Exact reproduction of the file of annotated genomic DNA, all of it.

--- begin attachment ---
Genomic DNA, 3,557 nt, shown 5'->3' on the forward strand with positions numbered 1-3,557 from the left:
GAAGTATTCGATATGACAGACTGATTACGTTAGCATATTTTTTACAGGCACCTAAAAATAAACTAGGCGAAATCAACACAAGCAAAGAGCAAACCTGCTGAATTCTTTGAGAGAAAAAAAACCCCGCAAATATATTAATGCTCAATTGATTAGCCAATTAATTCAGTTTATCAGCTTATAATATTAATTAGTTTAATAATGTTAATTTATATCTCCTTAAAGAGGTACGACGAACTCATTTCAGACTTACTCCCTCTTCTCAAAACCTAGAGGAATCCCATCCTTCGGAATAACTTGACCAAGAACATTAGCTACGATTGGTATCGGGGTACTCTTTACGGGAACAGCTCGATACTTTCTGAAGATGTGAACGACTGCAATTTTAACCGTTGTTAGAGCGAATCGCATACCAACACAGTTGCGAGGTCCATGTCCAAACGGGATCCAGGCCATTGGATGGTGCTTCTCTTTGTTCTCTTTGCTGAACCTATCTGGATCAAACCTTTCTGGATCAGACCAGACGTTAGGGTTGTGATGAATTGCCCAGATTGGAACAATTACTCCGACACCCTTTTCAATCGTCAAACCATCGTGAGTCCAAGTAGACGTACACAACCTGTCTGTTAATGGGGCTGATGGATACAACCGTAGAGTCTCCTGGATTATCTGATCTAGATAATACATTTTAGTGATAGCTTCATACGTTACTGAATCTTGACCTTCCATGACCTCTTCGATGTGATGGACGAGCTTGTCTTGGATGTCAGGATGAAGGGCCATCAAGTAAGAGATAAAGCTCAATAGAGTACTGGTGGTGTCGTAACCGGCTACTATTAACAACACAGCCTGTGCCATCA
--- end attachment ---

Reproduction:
Genomic DNA, 3,557 nt, shown 5'->3' on the forward strand with positions numbered 1-3,557 from the left:
GAAGTATTCGATATGACAGACTGATTACGTTAGCATATTTTTTACAGGCACCTAAAAATAAACTAGGCGAAATCAACACAAGCAAAGAGCAAACCTGCTGAATTCTTTGAGAGAAAAAAAACCCCGCAAATATATTAATGCTCAATTGATTAGCCAATTAATTCAGTTTATCAGCTTATAATATTAATTAGTTTAATAATGTTAATTTATATCTCCTTAAAGAGGTACGACGAACTCATTTCAGACTTACTCCCTCTTCTCAAAACCTAGAGGAATCCCATCCTTCGGAATAACTTGACCAAGAACATTAGCTACGATTGGTATCGGGGTACTCTTTACGGGAACAGCTCGATACTTTCTGAAGATGTGAACGACTGCAATTTTAACCGTTGTTAGAGCGAATCGCATACCAACACAGTTGCGAGGTCCATGTCCAAACGGGATCCAGGCCATTGGATGGTGCTTCTCTTTGTTCTCTTTGCTGAACCTATCTGGATCAAACCTTTCTGGATCAGACCAGACGTTAGGGTTGTGATGAATTGCCCAGATTGGAACAATTACTCCGACACCCTTTTCAATCGTCAAACCATCGTGAGTCCAAGTAGACGTACACAACCTGTCTGTTAATGGGGCTGATGGATACAACCGTAGAGTCTCCTGGATTATCTGATCTAGATAATACATTTTAGTGATAGCTTCATACGTTACTGAATCTTGACCTTCCATGACCTCTTCGATGTGATGGACGAGCTTGTCTTGGATGTCAGGATGAAGGGCCATCAAGTAAGAGATAAAGCTCAATAGAGTACTGGTGGTGTCGTAACCGGCTACTATTAACAACACAGCCTGTGCCATCA